After that we went to Marble Point, a refueling station for the helos. I was thrilled as I talk to them every day and I have had friends there over the past couple of years, but didn't have a clue what it was like. It is a very pretty setting, flat, but near a glacier. By then I was pretty hungry and they fed us pizza for lunch. I had MORE coffee too! After lunch I kind of went into a bit of a trance with all of the food in my tummy and the lack of sleep...but I was still awake! We flew to the Upper Victoria Valley to visit two scientists at their tent camp. They were camped on a HUGE river delta (from years ago, no river there now) very flat and open. The tall mountains and glaciers all around were spectacular! They were staying in Scott tents and their camp looked so tiny compared to the scenery. What a grand place! I thought it would be amazing to be able to do what they were doing! It was pretty windy there and we all felt the cold as we stood around. Next was the Mackay Glacier...what an AMAZING place!!!!!!! It was BEAUTIFUL!!!!!!!!! A HUGE glacier, with crevasses so big you could almost fly a helo into one! The helo pilots told us it was one of the places where the Imax film on Antarctica had been filmed, and let me tell you, it was a thrill to experience it! The camp itself was on the sea ice where the glacier spilled into the sea. By contrast with the valley we were just at, there was NO wind. I had to take off my coat I was so warm! I just can't describe how amazing that place is! I think I was so dumbfounded I didn't take pictures (DARN). I did get my photo taken with Santa in front of the glacier though! There was a lot of freshly fallen snow from the day before on the ground, and it was like shuffling through crystal sand.
of the sea ice. At the edge of the sea ice is where the open water is...quite often there are lots of penguins that jump up and out to take a rest along the edge, and if you are really lucky you can see whales cruising up and down. That day we didn't have very good luck; the ice that had been breaking off of the edge had all been blown up against the edge, and so there wasn't a lot of open water, just a lot of brash ice. We set down and watched a group of Adelie penguins swimming and jumping in and out of the water, but didn't get close to any emperor penguins (they are my favorite). We didn't see whales either. It was very surreal looking out at all the broken up ice out there and knowing we were on the edge!
The last place we visited was Explorers Cove, kind of at the mouth of Taylor Valley where we had started out in the morning. I was definitely fading at that point, and was quite grateful for a small swallow of coffee. We were out of time as the helo had to be back to McMurdo so the maintenance crew could tune it up and then take off for Christmas Eve, so the visit was very short! I wasn't supposed to take the coffee, but I NEEDED it! We arrived in McMurdo feeling really happy. It had been a VERY nice day, and that is something I will always remember as long as I live!
I went to dinner, and then took a shower and got ready for the big Christmas Eve party. Every year ASA cleans out the big garage where heavy machinery is maintained (the "heavy shop") and invites the entire station to come to a party. We all receive personally addressed invitations! People try to dress up (the invitation says "attire: the best you can do"!) and it is very nice. They have eggnog and champagne, a huge buffet, and I think almost everyone tried to show up for a little while. This year five people in the Navy formed a brass quintet, and they came and played Christmas carols, so that was a special touch. I like that party as it is not loud or obnoxious; you can carry on a conversation. It was amazing to see a lot of faces I hadn't seen before, and there were too many people there I wanted to talk to! At about 10:30pm I finally realized that I was conked out, it had been over 30 hours since I had had any sleep! What a way to make the BEST of the time here; I really had a FULL day on Christmas Eve!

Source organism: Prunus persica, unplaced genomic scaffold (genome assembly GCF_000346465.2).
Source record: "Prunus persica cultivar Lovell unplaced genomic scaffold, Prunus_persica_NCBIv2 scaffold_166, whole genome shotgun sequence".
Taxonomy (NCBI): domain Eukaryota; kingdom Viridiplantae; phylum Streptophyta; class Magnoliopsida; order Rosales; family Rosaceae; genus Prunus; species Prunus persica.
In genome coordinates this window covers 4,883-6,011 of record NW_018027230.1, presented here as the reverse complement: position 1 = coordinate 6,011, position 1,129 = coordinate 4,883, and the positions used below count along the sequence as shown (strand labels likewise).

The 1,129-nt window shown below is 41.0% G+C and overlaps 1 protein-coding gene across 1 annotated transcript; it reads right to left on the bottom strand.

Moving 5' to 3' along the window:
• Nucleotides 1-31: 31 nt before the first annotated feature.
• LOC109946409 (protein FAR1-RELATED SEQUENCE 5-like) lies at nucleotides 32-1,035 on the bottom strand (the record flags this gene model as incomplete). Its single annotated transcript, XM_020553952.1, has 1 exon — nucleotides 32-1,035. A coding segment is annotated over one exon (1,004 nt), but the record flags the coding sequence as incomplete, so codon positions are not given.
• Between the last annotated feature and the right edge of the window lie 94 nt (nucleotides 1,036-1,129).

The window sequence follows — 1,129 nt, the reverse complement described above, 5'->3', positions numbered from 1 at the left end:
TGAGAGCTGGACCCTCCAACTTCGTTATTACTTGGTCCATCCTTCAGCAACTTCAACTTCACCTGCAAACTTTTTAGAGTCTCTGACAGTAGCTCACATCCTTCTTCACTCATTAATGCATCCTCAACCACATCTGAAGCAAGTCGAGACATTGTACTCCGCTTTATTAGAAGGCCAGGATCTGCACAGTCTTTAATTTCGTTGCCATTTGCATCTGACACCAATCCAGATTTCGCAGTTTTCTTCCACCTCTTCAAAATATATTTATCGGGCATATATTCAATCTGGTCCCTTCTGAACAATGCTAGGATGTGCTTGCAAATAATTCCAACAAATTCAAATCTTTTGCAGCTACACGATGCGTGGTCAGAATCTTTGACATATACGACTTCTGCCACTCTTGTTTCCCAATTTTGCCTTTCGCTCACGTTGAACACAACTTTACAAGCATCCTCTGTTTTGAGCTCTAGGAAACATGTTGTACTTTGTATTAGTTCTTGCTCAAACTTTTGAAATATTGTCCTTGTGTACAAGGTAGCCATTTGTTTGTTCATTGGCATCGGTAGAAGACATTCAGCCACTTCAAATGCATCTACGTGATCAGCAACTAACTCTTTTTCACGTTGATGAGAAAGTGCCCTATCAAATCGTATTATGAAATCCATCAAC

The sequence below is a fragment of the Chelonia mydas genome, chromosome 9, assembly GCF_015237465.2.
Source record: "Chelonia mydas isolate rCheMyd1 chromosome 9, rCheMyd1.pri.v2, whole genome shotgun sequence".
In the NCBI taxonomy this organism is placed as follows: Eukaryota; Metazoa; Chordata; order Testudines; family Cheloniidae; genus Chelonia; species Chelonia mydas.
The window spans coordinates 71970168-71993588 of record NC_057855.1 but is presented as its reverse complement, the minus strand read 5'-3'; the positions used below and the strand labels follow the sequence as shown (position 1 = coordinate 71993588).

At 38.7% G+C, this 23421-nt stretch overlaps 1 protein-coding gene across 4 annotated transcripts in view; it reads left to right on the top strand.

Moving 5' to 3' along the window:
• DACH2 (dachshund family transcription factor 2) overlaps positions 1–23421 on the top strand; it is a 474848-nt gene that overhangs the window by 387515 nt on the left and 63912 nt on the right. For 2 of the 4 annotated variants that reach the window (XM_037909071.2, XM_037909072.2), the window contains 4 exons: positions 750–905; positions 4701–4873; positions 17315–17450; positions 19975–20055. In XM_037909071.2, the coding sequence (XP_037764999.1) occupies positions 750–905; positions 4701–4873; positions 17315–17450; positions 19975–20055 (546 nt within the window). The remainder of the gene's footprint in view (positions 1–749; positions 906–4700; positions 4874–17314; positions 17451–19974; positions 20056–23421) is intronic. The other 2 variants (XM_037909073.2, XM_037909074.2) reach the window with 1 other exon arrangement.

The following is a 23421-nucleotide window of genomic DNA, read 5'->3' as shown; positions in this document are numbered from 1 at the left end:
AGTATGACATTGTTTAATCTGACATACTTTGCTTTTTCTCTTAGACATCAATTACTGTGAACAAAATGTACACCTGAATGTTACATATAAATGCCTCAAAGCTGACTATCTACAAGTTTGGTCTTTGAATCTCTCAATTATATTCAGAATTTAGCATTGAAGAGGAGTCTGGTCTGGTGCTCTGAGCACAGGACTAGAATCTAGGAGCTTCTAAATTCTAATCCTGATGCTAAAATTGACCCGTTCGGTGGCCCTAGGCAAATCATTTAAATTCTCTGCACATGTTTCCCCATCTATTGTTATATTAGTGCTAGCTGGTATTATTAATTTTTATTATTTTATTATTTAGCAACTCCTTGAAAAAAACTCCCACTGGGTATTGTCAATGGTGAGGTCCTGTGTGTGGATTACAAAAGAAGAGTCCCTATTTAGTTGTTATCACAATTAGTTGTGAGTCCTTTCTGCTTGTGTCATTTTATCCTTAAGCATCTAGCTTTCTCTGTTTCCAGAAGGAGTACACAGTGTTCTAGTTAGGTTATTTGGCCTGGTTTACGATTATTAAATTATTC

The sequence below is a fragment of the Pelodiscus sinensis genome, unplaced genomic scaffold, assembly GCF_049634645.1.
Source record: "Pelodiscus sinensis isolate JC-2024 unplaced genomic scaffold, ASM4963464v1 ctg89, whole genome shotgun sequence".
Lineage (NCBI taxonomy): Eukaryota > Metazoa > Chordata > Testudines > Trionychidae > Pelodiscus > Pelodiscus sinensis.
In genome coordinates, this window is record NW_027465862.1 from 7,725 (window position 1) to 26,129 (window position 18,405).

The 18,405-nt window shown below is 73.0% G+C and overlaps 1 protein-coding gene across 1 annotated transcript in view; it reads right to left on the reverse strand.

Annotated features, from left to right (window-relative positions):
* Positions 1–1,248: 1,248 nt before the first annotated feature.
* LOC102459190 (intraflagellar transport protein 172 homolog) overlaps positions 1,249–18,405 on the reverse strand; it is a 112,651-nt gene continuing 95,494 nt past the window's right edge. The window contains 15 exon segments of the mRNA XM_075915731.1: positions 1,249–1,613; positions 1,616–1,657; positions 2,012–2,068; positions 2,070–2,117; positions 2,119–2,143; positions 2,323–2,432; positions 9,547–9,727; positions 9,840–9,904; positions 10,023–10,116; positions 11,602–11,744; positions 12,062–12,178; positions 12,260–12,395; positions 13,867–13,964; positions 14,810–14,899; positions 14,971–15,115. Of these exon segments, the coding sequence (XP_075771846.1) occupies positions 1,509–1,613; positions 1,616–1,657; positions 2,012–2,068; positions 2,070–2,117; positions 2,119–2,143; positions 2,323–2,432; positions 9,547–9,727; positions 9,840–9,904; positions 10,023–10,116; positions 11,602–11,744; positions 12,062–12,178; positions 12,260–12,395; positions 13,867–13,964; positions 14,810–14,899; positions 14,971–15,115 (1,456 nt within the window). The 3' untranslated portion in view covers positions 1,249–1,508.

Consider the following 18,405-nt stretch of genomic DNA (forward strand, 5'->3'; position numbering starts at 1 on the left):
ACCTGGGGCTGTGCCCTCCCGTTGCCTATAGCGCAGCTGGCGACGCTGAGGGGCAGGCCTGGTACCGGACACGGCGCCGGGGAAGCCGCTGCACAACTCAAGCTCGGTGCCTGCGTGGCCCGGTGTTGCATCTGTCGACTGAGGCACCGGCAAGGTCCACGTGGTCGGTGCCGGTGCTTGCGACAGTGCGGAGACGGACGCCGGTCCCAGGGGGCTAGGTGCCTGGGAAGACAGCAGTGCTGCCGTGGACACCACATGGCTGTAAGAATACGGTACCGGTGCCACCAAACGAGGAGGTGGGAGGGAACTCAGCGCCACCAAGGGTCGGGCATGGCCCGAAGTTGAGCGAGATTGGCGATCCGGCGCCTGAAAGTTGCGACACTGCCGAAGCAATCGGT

Today (Christmas) was my day off, and I am glad, otherwise I would have had to go to work at midnight again last night! I got up at 9:30 and called my current ski partner. He brought coffee up to me, and I woke up eventually. We got ready and set out to ski the Castle Rock Loop at 11am. It was an overcast day, and no one was out and about (guess too many people had had too much eggnog the night before!). The snow was great, about 3-5" deep with a delicate crust on top. When we got up to Castle Rock we were in the middle of a cloud which was very quiet and mysterious, reminding us of home. The definitions were terrible, everything was white. You couldn't see bumps, inclines or holes. It made for some floundering in the deep snow. It was fun though! At the bottom of the hill we found a friend who had watched our comedy of errors all the way down the hill, how embarrassing! The ski on the flats back was good too, but I was feeling very tired and HUNGRY, so keeping up wasn't easy. We walked the road back exercise!
When I got home there wasn't much time as we had a 4pm reservation for eating the Big Meal. It was wonderful and I was starving! I had turkey, FRESH cod, mashed potatoes, stuffing, asparagus in hollandaise, green salad with avocados and bell peppers, and some fudge! I found out there were no midrats (midnight rations), so I took some fruit salad, a prime rib sandwich and some cookies for later in the night when I had to go to work. I had a chance to take a couple of hours to nap, and now I am back at work again. Everyone in McMurdo will get today off too, but I feel like I have had an outstanding holiday and don't mind coming in to work at all.